Articling students have benefited from temporary openings and a workload crunch at the City of Ottawa.
The city’s legal department is losing three lawyers to maternity and parental leave on a temporary basis and another is retiring before the end of next year. City clerk and solicitor Rick O’Connor says he is using articling students trained in his department to fill the vacant positions.
The city hires two articling students every year and also makes use of law students from the University of Ottawa who volunteer on special projects from time to time.
“It was just fortuitous that I had a couple of graduates right at the same time I was finding this out,” says O’Connor.
“It’s always easier when we can have someone move right from an articling job to a first-year lawyer position and quite frankly, know the client, the routine, and everything else.”
O’Connor says it’s difficult to get parental leave covered for six, nine or 12 months in the municipal law area. The department is expected to absorb the workload.
“There is no additional funding for those types of things,” he says.
The city’s legal department has a history of hiring articling students that goes back to when O’Connor first joined the city.
“I have an internal bias because I was an articling student with the former Regional Municipality of Ottawa-Carleton 24 years ago, I was asked to work for the region after I articled,” he says.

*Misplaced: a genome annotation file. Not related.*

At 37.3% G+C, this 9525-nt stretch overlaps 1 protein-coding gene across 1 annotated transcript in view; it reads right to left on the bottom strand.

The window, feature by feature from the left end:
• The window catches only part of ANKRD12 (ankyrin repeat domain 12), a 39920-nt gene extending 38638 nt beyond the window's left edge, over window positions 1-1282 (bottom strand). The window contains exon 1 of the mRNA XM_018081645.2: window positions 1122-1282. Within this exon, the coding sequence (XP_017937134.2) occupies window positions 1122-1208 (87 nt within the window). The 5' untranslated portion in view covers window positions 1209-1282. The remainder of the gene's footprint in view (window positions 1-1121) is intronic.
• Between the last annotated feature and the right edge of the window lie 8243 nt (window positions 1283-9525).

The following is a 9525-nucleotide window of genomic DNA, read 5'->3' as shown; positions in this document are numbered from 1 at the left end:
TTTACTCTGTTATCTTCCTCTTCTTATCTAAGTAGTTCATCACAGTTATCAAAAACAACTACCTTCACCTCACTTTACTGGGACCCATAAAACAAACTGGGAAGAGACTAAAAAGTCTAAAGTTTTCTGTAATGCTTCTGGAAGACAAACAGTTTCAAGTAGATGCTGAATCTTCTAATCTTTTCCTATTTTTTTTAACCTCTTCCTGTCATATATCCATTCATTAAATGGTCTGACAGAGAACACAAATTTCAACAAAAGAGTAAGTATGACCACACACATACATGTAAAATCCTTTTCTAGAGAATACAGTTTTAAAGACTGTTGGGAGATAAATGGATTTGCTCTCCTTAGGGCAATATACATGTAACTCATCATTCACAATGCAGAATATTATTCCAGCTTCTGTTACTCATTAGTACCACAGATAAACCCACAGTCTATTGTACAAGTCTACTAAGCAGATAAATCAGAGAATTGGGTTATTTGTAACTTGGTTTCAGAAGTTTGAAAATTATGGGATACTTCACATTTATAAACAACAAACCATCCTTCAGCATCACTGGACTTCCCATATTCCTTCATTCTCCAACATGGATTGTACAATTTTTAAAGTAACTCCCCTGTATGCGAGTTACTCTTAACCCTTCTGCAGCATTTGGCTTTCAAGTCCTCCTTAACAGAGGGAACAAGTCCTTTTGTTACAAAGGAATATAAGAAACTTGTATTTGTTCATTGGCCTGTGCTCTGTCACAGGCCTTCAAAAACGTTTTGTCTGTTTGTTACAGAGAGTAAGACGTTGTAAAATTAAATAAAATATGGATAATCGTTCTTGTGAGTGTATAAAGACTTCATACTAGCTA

“I stayed and subsequently became city solicitor. Two or three of my management team and senior legal counsel are also products of in-house articling. So if we can find an opening or even a temporary position we think will work out well, we try and make sure they stick around for a year or two in some fashion.”
The City of Ottawa has a legal department of 24 lawyers who handle a range of matters. It also uses external law firms for large projects, such as the Friends of Lansdowne litigation and the city’s $2-billion light-rail transit project.
A report in the Ottawa Sun indicates the city’s draft budget says the 5,200 hours of unpaid overtime put in by in-house lawyers in 2011 will likely be matched in 2012.
Those hours would equal the cost of three additional lawyers; however, O’Connor says he doesn’t keep tabs on hours as a means to justify more staff. Instead, he likes to have a good understanding of what his team is working on and whether staff are maintaining a decent work-life balance or perhaps are having problems in a certain area.
The city relies on outside counsel to assist with major files and recently worked with Borden Ladner Gervais LLP on the Friends of Lansdowne case. The firm received $1.2 million for the litigation, but O’Connor notes the city won at both the application level and the Court of Appeal.
O’Connor says his in-house department’s model is built on “a good mix of both.”
“It’s important for us to turn to outside law firms in that regard to make sure they can carry the weight when it’s necessary because obviously I can’t put five or six lawyers behind one file for two or three weeks at a time when I only have 24 in total,” he says.
Despite the work crunch, O’Connor won’t be asking for more staff for next year, at least not now.
“I’m going to make due with what we have. We will do the year end which for us comes out in Q1 of 2013 and we’ll have a look back on a couple of our major projects including the Lansdowne partnership plan, a lot of which was done by BLG. We also have our light-rail program which they are handling as s separate contract, so we will be monitoring those projects and see if there are any lessons learned over the last year or so.”